xquartz dereferencing a NULL pointer (patch 2)

Eirik Byrkjeflot Anonsen eirik at opera.com
Fri Nov 7 00:43:04 PST 2008

Simon Thum <simon.thum at gmx.de> writes:

>> newtail = (oldtail + 1) % QUEUE_SIZE; 
>> miEventQueue.tail = newtail;
>> becoming
>> miEventQueue.tail++;
>> miEventQueue.tail |= QUEUE_SIZE - 1;
> I don't think a compiler should be doing this to a non-local store. It
> could probably be considered a bug. C doesn't really have a memory model
> but few rules likely to forbid this. I didn't check, but I'd be highly
> surprised by this being legal. Do you have a case where it happens?

On the contrary, a c compiler is allowed to assume that the code is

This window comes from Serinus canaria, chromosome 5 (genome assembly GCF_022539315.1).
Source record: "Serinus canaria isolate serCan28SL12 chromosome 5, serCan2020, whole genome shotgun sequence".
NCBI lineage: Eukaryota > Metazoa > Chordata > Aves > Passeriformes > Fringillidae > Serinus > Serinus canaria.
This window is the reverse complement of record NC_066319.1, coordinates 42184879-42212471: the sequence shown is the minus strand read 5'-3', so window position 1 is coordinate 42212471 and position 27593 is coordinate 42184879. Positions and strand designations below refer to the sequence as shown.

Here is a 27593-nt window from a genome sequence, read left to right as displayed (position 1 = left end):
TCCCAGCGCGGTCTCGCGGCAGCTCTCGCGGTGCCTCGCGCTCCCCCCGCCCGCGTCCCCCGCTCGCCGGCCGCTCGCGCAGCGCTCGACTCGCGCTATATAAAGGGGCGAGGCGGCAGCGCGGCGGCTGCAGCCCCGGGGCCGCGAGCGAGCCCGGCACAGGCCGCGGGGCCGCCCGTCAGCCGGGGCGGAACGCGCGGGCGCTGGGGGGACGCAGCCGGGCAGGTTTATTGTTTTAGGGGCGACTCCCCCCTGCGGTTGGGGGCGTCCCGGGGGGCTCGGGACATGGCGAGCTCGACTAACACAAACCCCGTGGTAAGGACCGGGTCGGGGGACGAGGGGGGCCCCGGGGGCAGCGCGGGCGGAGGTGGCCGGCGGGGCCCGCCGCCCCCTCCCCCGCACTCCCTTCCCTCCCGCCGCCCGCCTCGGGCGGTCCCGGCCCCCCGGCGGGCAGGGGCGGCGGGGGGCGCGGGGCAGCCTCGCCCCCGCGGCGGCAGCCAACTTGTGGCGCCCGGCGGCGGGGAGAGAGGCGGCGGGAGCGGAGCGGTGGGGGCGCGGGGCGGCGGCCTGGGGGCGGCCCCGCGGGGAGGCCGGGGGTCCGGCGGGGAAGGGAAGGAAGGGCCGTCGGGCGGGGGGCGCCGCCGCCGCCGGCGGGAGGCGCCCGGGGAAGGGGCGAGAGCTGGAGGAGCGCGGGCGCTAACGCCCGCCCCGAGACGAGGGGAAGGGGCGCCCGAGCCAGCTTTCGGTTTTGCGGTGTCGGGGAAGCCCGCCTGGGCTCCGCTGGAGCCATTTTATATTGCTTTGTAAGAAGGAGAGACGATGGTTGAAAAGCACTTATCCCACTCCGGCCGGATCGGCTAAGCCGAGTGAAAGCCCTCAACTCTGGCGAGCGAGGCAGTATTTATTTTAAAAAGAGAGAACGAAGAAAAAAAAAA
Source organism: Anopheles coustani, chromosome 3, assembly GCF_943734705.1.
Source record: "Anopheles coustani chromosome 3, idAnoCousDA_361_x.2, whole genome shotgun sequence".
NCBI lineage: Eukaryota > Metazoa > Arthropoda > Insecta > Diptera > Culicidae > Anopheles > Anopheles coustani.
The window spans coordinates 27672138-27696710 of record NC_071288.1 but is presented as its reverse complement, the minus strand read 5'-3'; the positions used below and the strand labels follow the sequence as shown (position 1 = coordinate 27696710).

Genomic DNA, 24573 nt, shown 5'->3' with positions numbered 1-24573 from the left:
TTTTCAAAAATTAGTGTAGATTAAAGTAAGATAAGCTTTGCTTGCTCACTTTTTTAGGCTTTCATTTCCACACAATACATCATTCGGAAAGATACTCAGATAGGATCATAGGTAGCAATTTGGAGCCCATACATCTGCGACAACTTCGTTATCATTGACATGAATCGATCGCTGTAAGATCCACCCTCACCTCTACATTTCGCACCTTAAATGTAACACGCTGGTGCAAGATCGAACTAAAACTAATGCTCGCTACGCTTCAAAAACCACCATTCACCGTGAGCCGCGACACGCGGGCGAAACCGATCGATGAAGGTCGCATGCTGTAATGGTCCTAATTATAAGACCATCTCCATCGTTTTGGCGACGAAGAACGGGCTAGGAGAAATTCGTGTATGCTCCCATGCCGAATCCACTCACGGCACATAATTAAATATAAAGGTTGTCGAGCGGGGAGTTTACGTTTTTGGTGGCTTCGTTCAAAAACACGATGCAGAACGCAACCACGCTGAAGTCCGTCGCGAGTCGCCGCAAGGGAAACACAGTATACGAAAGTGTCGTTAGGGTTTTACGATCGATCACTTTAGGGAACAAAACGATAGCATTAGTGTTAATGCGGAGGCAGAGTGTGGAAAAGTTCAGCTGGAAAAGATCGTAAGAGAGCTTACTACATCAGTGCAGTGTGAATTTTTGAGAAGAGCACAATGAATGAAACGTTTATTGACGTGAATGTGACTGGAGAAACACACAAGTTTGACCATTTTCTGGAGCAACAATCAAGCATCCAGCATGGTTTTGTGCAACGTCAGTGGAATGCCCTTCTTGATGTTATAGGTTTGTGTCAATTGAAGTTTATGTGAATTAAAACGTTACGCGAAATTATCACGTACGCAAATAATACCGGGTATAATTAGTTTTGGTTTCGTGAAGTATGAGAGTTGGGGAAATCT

running single-threaded.  Since the two code snippets above will yield
the exact same result (under the obvious assumptions), it is a valid
transformation for the compiler.

Posix only guarantees correct behaviour if you use a mutex, I believe.
There are other constructs that are likely to behave as partial memory
barriers, but they aren't guaranteed to work.  And note that as soon
as you have more than one physical core, you may need to force cache
coherence as well.

Of course, there is quite a bit of code written by now that really
depends on a non-optimizing compiler for its correctness in the face
of multiple threads.  And it is reasonable to expect that many
compilers try to avoid breaking this kind of code.  But there are no

For some discussion on these problems (and some horrible examples),
see "Threads cannot be implemented as a library":


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